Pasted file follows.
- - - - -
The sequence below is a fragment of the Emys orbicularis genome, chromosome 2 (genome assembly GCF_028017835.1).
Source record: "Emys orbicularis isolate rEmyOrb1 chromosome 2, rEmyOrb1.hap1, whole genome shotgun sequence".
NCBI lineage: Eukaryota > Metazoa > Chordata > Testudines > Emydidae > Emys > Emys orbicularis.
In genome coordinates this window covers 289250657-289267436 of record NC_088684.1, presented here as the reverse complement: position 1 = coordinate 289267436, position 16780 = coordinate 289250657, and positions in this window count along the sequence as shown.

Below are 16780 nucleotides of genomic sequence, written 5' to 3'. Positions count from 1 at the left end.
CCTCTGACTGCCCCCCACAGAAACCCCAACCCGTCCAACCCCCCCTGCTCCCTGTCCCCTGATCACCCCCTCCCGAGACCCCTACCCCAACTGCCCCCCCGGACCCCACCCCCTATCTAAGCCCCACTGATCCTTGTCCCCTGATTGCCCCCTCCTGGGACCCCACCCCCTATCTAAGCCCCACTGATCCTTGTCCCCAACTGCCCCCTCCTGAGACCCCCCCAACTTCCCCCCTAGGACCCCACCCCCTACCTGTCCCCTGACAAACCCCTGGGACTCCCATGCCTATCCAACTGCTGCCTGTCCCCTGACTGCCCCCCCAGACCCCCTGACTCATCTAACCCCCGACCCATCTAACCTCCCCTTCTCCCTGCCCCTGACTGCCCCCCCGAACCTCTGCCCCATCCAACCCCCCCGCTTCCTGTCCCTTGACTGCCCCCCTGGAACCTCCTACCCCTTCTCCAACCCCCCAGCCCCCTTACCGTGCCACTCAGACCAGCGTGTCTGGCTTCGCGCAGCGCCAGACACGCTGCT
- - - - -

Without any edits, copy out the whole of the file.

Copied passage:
The sequence below is a fragment of the Emys orbicularis genome, chromosome 2 (genome assembly GCF_028017835.1).
Source record: "Emys orbicularis isolate rEmyOrb1 chromosome 2, rEmyOrb1.hap1, whole genome shotgun sequence".
NCBI lineage: Eukaryota > Metazoa > Chordata > Testudines > Emydidae > Emys > Emys orbicularis.
In genome coordinates this window covers 289250657-289267436 of record NC_088684.1, presented here as the reverse complement: position 1 = coordinate 289267436, position 16780 = coordinate 289250657, and positions in this window count along the sequence as shown.

Below are 16780 nucleotides of genomic sequence, written 5' to 3'. Positions count from 1 at the left end.
CCTCTGACTGCCCCCCACAGAAACCCCAACCCGTCCAACCCCCCCTGCTCCCTGTCCCCTGATCACCCCCTCCCGAGACCCCTACCCCAACTGCCCCCCCGGACCCCACCCCCTATCTAAGCCCCACTGATCCTTGTCCCCTGATTGCCCCCTCCTGGGACCCCACCCCCTATCTAAGCCCCACTGATCCTTGTCCCCAACTGCCCCCTCCTGAGACCCCCCCAACTTCCCCCCTAGGACCCCACCCCCTACCTGTCCCCTGACAAACCCCTGGGACTCCCATGCCTATCCAACTGCTGCCTGTCCCCTGACTGCCCCCCCAGACCCCCTGACTCATCTAACCCCCGACCCATCTAACCTCCCCTTCTCCCTGCCCCTGACTGCCCCCCCGAACCTCTGCCCCATCCAACCCCCCCGCTTCCTGTCCCTTGACTGCCCCCCTGGAACCTCCTACCCCTTCTCCAACCCCCCAGCCCCCTTACCGTGCCACTCAGACCAGCGTGTCTGGCTTCGCGCAGCGCCAGACACGCTGCT